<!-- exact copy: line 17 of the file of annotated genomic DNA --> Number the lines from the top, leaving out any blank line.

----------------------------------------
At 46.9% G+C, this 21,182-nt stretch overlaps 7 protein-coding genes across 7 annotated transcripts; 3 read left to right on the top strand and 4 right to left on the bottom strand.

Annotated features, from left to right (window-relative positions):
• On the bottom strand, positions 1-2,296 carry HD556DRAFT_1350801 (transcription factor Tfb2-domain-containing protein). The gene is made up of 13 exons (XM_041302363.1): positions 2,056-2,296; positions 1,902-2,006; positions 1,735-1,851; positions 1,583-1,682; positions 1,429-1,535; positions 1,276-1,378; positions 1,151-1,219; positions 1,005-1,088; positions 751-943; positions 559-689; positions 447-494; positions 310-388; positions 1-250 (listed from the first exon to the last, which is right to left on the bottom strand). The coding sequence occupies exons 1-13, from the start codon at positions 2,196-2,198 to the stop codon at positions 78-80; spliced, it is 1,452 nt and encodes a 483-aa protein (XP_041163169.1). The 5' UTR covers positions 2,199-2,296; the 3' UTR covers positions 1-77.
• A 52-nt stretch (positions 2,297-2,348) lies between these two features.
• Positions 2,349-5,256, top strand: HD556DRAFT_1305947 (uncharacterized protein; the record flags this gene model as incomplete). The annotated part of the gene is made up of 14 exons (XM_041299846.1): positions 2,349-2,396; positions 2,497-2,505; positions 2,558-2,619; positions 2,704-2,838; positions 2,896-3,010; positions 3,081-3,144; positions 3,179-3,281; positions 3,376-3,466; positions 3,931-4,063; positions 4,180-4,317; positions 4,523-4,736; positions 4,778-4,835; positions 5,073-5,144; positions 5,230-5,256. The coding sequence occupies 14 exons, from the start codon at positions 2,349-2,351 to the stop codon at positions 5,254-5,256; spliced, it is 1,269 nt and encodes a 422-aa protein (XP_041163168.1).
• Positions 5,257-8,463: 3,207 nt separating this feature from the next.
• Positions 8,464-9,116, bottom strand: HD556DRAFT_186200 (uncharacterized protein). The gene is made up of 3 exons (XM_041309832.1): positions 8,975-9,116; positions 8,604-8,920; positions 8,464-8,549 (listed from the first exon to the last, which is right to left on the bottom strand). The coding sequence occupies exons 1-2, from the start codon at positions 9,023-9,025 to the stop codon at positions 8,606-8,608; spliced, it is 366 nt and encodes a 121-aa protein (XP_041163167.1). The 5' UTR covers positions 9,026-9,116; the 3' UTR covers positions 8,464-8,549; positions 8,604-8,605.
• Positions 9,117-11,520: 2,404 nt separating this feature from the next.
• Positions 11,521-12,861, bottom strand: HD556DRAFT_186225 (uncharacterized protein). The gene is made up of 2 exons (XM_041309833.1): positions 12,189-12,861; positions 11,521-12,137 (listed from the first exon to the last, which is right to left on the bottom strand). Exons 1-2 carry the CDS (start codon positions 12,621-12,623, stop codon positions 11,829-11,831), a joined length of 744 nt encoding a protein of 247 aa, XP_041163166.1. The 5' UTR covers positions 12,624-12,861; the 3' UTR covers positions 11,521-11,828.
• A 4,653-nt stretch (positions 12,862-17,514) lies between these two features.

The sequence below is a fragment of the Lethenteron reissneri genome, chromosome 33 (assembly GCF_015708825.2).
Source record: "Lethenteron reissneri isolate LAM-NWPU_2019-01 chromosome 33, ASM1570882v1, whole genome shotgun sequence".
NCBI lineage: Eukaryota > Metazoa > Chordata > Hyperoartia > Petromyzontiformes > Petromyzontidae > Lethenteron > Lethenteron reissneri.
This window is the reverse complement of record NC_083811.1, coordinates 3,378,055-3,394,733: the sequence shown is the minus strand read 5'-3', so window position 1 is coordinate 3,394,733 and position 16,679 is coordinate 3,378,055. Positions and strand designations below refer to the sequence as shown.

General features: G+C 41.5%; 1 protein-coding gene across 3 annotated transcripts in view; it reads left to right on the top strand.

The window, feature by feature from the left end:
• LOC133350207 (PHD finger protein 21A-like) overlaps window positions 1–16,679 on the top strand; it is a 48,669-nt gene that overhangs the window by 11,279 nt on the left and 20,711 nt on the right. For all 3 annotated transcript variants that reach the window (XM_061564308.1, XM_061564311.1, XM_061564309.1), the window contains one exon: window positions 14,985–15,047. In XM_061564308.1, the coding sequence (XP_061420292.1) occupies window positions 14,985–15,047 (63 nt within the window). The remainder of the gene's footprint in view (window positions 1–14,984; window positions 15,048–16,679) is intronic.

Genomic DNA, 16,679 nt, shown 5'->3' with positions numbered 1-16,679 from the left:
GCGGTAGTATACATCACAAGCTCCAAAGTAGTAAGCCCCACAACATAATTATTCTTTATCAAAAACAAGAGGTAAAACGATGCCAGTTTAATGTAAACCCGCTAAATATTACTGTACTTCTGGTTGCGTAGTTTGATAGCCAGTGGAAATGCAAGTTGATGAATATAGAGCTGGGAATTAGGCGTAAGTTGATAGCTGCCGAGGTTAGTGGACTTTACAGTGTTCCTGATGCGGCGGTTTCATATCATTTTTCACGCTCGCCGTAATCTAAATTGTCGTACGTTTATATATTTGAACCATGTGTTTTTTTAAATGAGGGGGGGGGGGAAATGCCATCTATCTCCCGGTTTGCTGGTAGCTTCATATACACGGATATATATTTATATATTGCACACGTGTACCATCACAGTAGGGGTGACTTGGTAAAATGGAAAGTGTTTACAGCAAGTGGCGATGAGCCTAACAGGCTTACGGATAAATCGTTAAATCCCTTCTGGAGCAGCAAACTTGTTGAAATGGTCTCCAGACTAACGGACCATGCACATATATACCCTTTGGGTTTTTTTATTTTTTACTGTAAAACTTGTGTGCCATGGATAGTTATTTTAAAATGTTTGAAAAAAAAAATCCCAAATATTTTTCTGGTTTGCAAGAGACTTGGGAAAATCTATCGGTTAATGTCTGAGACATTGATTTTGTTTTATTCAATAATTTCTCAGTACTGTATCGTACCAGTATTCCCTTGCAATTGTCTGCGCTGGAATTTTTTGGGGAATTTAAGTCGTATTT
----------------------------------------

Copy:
• LOC133350207 (PHD finger protein 21A-like) overlaps window positions 1–16,679 on the top strand; it is a 48,669-nt gene that overhangs the window by 11,279 nt on the left and 20,711 nt on the right. For all 3 annotated transcript variants that reach the window (XM_061564308.1, XM_061564311.1, XM_061564309.1), the window contains one exon: window positions 14,985–15,047. In XM_061564308.1, the coding sequence (XP_061420292.1) occupies window positions 14,985–15,047 (63 nt within the window). The remainder of the gene's footprint in view (window positions 1–14,984; window positions 15,048–16,679) is intronic.